A further object of the present ivention is to provide an improved closure assembly including a cap member having two break-away elements affixed to a cap portion with one said element being axially shiftable to secure the cap portion to a container opening with a stopper therebetween and the other said element subsequently removable to expose the center of the stopper for access by a syringe needle.
With these and other objects in view which will more readily appear as the nature of the invention is better understood, the invention consists in the novel combination and assembly of parts hereinafter more fully described, illustrated and claimed with reference being made to the attached drawings.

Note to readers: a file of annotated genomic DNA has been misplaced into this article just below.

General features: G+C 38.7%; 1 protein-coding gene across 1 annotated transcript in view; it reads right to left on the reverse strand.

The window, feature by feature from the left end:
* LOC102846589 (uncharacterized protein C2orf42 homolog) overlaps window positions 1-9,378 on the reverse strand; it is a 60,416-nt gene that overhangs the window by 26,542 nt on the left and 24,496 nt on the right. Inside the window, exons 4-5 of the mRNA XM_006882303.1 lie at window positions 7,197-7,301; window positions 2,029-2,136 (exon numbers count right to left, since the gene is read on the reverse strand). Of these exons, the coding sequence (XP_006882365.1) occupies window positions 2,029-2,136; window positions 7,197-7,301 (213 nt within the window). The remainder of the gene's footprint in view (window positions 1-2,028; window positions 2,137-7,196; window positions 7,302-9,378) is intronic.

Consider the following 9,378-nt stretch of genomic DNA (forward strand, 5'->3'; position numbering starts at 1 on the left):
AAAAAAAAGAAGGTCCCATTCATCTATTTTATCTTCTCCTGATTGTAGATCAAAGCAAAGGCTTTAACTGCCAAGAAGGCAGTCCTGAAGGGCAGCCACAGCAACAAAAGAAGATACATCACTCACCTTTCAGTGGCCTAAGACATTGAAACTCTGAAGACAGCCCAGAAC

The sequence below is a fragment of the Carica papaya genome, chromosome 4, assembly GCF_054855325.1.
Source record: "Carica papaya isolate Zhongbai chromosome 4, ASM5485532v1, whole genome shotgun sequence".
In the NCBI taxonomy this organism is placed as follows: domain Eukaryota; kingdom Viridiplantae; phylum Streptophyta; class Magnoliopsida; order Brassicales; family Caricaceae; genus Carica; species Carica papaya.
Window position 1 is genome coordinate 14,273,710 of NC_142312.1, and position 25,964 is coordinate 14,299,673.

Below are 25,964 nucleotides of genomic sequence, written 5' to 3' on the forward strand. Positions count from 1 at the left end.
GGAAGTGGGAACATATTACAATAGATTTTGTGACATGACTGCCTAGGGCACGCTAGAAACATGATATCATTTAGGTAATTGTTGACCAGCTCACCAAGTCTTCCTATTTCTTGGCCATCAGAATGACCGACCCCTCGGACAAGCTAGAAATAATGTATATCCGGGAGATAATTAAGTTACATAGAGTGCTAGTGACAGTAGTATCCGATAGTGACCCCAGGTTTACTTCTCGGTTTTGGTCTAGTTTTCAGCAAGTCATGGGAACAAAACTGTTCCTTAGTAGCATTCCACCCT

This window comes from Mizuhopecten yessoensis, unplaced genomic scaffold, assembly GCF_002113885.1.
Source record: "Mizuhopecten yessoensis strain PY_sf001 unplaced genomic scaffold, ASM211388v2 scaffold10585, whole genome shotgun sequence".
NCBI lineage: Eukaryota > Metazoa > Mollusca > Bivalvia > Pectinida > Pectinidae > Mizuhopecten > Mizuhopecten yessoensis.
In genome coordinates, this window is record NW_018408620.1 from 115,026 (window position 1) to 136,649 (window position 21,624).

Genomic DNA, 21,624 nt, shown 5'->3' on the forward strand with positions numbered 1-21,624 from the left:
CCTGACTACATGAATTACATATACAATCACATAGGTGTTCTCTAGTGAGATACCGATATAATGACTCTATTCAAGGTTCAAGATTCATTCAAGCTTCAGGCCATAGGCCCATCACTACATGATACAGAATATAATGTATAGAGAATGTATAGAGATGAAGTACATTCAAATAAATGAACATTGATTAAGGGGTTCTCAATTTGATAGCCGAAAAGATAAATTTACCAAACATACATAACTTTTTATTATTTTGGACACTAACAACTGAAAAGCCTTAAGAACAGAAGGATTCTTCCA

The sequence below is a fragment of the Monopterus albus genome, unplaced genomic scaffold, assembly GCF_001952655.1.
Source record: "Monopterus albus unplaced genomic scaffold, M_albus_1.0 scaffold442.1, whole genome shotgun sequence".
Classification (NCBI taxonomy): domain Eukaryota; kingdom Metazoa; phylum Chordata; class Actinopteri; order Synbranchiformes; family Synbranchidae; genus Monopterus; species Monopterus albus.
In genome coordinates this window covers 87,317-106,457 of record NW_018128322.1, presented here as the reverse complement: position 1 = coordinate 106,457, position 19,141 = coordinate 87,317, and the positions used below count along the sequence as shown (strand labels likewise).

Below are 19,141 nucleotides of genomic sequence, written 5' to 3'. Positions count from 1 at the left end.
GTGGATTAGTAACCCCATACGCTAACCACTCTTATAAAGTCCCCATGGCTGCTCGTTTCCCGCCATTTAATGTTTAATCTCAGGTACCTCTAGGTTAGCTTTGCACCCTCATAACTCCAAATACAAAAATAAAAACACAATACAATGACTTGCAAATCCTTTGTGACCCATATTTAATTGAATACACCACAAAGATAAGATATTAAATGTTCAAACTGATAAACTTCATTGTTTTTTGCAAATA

FIG. 1 is an exploded top perspective view of the closure components of the present invention, prior to attachment to a receptacle top opening;
FIG. 2 is an enlarged side elevation, partly in section, of the components of FIG. 1 as initially applied to a receptacle;
FIG. 3 is a view similar to FIG. 2, illustrating the components during the final attachment operation; and
FIG. 4 is a view similar to FIG. 3 and shows the closure fully assembled, with the top post in broken lines as it appears when a user readies the closure for access to the contents of the container.
Similar reference characters designate corresponding parts throughout the several figures of the drawings.